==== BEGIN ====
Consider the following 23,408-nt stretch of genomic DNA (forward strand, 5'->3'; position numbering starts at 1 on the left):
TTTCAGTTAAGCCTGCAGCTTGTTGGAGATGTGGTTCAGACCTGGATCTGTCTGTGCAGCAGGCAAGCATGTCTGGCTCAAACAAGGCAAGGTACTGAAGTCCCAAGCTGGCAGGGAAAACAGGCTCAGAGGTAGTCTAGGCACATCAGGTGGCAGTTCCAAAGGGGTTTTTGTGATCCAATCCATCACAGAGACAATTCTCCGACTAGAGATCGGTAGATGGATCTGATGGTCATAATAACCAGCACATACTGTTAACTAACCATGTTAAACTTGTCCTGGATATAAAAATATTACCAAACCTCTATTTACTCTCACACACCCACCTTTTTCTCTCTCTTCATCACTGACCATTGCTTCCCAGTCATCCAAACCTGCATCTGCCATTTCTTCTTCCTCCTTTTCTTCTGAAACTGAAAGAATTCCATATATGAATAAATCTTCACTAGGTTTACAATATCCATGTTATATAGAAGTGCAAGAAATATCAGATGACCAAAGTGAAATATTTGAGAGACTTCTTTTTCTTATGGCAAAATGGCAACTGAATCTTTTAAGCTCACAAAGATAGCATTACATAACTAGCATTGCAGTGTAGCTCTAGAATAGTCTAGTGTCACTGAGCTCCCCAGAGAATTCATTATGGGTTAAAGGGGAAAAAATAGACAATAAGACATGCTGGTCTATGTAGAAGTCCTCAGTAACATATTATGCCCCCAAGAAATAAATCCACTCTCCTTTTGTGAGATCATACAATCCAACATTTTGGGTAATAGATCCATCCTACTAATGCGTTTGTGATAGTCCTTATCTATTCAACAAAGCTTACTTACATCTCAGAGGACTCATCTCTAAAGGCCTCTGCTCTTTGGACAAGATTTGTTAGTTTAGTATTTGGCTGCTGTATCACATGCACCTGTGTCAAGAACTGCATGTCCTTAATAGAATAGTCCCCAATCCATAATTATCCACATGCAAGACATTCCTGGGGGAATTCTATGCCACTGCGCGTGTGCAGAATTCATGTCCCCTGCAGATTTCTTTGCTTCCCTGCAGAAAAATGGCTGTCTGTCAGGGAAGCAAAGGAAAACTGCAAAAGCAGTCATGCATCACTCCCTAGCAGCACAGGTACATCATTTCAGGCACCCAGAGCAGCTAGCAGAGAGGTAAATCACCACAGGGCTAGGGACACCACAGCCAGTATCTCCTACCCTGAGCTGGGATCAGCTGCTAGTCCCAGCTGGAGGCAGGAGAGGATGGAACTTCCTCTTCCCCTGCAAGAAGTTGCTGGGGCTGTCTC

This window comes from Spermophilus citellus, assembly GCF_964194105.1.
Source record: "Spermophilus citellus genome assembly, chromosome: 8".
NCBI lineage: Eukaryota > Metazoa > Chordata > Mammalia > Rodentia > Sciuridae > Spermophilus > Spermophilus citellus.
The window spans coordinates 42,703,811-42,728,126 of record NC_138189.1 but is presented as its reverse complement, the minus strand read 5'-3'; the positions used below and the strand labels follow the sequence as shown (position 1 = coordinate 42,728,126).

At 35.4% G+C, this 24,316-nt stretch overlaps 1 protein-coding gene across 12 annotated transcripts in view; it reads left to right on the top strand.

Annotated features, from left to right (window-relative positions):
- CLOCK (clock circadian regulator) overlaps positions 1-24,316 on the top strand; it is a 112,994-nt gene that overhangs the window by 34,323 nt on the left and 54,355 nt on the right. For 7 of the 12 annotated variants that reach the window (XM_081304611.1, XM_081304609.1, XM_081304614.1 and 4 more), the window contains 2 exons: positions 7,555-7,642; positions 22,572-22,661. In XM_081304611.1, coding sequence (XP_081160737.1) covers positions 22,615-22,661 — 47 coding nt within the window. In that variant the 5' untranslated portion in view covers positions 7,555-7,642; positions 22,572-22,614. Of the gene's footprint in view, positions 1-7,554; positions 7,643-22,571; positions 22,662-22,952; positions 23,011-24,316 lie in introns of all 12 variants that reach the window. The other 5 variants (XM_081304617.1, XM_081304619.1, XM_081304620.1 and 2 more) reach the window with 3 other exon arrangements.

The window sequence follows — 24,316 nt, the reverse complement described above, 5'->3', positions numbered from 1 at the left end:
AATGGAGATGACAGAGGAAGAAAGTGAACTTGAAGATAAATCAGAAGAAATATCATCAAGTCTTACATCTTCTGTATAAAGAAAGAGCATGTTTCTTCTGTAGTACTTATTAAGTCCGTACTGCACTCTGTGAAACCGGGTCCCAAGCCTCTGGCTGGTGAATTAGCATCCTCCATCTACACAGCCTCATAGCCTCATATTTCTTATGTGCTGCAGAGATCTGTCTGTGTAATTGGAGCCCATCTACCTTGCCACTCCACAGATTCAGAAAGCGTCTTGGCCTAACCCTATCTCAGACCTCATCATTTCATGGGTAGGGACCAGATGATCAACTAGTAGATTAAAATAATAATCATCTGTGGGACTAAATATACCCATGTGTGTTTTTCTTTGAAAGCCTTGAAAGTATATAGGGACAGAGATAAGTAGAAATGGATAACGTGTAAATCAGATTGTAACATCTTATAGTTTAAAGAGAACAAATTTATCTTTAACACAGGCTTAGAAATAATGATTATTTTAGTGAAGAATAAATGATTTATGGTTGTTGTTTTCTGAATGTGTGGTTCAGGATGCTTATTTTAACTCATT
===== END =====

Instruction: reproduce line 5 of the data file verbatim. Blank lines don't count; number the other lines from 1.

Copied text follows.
NCBI lineage: Eukaryota > Metazoa > Chordata > Mammalia > Rodentia > Sciuridae > Spermophilus > Spermophilus citellus.